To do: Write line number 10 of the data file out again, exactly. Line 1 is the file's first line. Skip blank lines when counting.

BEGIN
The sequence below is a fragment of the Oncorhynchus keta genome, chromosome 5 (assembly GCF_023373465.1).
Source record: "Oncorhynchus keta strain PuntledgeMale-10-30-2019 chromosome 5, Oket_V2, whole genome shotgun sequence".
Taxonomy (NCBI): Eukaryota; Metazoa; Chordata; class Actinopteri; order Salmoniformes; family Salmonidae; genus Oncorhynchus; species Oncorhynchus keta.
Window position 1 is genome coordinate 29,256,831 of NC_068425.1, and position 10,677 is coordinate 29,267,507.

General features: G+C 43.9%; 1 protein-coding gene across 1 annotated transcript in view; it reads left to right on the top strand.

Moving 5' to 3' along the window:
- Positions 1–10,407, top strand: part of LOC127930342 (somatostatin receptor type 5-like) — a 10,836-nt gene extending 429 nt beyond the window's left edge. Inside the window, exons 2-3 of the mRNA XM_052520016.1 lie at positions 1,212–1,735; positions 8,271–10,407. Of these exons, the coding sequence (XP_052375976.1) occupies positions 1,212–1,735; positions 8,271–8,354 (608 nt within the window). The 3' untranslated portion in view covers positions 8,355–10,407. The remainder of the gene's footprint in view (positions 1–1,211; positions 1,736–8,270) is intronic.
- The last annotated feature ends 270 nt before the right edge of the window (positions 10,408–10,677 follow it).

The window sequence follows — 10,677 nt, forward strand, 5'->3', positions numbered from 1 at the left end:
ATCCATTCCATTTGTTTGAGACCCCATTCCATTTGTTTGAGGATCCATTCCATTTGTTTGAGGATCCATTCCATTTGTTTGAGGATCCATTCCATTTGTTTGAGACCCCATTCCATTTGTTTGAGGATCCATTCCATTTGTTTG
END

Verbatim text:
ATCCATTCCATTTGTTTGAGACCCCATTCCATTTGTTTGAGGATCCATTCCATTTGTTTGAGGATCCATTCCATTTGTTTGAGGATCCATTCCATTTGTTTGAGACCCCATTCCATTTGTTTGAGGATCCATTCCATTTGTTTG